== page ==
Streatham Theatre Company


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Streatham Theatre Company - putting theatre into Streatham!

Group introduction

Streatham Theatre Company (STC) is a not-for-profit organisation created in 2013 by a group of local residents who have a genuine passion for the performing arts. We are all volunteers and enthusiastic amateurs. Our yearly membership fee is £10 and for this members can participate in any show or workshop at no extra cost. Our members include actors, directors, producers, writers, technicians and supporters. We are governed by a constitution and produce formal accounts at our AGM where members elect a committee, which meets regularly to decide our affairs.

STC aims to celebrate local creative talent and to create opportunities for local people to gain real-life theatre experience and practical skills across all aspects of stagecraft, including writing, directing, set design, lighting, sound, costume and make-up, as well as acting.

The group is open to anyone 18 or over - theatre novices, professionals and all stages in-between. Our patrons are David Harewood and Baron Grade of Yarmouth. For many of our members it is their first experience of theatre since school, and they relish the creative freedom we offer. We are always keen to respond to members’ creative ideas.

Since our launch in April 2013 we have performed 11 shows and run 41 workshops. Our audience to date is approaching 1,500. A family audience of 300 enjoyed our most successful show, the pantomime ‘Cinderella’ in February 2014. We seem to specialise in shows with direct relevance to Streatham and its local residents and devise some of these shows ourselves.

In April 2014 a group of our members devised the show ‘Playing with Sugar’, performed to celebrate the reopening of Streatham Library. The show was based around memories of life in Streatham told to us by residents past and present.

Our latest show, set for performance in September 2016, is the Streatham premiere of the Ray Cooney farce, ‘Run for Your Wife’, featuring a taxi driver leading a double life with wives in Streatham and Wimbledon

Not all of our shows involve learning lines. Earlier this year, rehearsed readings of ‘Breaking the Code’ by Hugh Whitemore and 6 of the Alan Bennett’s ‘Talking Heads’ monologues enabled actors to shine on stage without the stress of learning lines. In particular, ‘Talking Heads’ allowed two of our older members to deliver stellar performances. Budding directors also benefitted, as each monologue was directed by a different director, in some cases new to the role.
As well as our shows, we also host a programme of monthly workshops and masterclasses on all artistic and technical aspects of stagecraft. These are free to members and open to non-members on payment of a fee. Events to date include theatre trips, back stage tours, readings of future productions, and workshops on costume, directing, stand-up comedy and choreography led by local experts who donate their time and effort.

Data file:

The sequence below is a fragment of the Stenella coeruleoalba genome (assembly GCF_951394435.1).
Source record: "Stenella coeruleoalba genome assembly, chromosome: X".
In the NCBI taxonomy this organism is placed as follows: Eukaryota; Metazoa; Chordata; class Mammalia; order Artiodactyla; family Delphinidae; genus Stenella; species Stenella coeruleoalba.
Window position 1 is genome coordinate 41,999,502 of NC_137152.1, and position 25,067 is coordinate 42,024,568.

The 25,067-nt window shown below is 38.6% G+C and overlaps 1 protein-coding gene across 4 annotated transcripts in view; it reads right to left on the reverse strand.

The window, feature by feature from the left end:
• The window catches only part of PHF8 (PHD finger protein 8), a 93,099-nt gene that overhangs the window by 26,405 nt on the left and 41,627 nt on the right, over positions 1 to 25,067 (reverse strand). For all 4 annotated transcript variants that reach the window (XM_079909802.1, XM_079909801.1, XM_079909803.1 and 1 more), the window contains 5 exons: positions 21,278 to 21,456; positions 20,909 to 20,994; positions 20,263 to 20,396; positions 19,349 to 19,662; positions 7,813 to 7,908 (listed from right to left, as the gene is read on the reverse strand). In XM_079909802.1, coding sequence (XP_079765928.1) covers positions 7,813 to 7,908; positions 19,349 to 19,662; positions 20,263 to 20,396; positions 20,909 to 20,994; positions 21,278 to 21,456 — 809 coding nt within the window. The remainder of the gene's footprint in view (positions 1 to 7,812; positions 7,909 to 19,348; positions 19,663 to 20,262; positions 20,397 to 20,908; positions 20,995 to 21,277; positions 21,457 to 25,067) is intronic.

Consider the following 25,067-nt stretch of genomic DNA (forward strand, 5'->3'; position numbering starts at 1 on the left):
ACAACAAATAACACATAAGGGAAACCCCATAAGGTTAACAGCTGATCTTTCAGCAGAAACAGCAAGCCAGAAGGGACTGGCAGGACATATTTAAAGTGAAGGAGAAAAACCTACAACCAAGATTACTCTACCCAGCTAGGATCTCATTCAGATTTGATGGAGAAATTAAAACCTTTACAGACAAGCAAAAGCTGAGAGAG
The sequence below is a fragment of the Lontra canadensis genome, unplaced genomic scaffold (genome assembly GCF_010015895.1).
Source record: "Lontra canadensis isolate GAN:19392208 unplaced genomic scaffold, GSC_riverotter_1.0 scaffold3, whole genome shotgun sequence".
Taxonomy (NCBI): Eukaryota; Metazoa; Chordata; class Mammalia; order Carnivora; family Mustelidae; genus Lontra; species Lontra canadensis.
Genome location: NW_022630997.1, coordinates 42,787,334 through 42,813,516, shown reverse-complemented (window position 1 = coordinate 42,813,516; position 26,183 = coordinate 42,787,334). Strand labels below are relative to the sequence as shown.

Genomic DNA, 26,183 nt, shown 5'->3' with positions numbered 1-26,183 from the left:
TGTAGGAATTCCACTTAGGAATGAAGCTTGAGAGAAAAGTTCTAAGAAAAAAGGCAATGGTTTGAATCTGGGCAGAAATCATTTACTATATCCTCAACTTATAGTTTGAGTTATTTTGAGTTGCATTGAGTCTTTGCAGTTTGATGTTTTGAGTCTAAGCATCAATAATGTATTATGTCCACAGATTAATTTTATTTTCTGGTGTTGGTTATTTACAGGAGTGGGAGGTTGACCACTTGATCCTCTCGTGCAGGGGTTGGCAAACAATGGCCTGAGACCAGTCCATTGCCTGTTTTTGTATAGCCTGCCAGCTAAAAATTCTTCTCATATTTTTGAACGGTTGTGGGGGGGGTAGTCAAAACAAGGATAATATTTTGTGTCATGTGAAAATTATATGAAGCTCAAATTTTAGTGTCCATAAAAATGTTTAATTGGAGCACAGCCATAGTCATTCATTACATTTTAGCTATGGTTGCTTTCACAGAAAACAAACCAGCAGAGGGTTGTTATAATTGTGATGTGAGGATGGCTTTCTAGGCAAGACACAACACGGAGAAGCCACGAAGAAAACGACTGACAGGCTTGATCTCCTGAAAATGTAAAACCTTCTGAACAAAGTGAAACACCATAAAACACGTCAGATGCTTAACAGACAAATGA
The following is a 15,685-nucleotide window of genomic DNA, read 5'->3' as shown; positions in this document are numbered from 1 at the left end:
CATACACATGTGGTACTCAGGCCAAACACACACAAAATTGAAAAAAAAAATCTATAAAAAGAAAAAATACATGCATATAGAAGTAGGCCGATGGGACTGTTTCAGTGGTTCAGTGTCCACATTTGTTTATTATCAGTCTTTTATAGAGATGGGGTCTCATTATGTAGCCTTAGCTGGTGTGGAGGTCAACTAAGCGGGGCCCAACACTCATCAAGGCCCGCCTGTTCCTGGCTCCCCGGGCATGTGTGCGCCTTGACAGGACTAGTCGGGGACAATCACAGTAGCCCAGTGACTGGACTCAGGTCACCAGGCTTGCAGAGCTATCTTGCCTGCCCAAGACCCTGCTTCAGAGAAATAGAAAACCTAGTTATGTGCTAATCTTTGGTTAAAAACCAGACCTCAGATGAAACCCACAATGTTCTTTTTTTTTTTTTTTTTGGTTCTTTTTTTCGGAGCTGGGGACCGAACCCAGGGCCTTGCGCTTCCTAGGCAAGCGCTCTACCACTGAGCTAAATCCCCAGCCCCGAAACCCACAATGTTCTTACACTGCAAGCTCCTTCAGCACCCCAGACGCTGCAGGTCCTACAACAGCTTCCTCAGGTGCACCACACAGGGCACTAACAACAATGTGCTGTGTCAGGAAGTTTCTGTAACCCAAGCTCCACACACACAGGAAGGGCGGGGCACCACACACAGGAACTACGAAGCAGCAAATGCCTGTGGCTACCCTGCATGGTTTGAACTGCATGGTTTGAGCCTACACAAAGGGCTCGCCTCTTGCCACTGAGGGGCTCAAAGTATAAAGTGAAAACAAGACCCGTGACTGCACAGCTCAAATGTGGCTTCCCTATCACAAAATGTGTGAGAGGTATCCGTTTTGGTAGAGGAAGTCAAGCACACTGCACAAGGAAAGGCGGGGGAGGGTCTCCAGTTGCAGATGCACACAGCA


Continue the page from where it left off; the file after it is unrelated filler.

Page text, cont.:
How would this funding have an impact on your community?

We want to use the Grassroots Giving grant to fund a 10 to 12 week Introduction to Acting course, to extend the current offer of STC. The course would be taught by Mhairi Grealis, a local professional drama practitioner, who has a wealth of experience in teaching drama to beginners, as well as playwriting and directing. These classes would be open to our members and also to all interested adults in the wider community.
For each session, with Mhairi’s fee and venue hire, we are looking at an outlay of around £70. This would be offset by a small charge to attend the session, with a substantial discount for members. The Grassroots giving grant would be used to cover this shortfall.
There would be around 20 students per class to allow for individual attention. If we are lucky enough to be offered a grant, we will start running classes in January 2017.
The classes would be taught following the Stanislavski method (intentions, obstacles, tactics), which can be applied to any classical or modern play. Mhairi would also cover confidence on stage and commitment.
The first 5 to 6 weeks would be general theory and the final weeks would be devoted to working on scenes selected from favourite plays brought in by students in weeks 1 and 2, resulting in a short performance,. Mhairi would direct the scenes, working closely with 1 to 2 groups per week and checking in with the others doing ‘homework’.
We find that people who would like to join us and take part in shows do not always have the confidence to commit to leading or more demanding roles as they feel they have insufficient experience to shine. They prefer to take smaller parts or remain in the background of scenes. This restricts us as to the shows we can stage. We often tend to stick to simpler story-led plays and avoid the strong, classical repertoire. These classes would enable us to extend and develop our pool of actors, allowing us to improve the quality of our offering to our audience.
We also feel strongly that the skills and confidence gained in acting classes can be transferred to all walks of life and that our subsidised course will be an accessible and affordable way for local people to achieve them. We believe there is sufficient interest, and hope the initial 10 to 12 week evening course could be extended to run on a termly basis.

"STC gives opportunity to show what can be done and encourages everyone to have a go: anything can be dared in the theatre!

Hild Liptrott, member since 2013."

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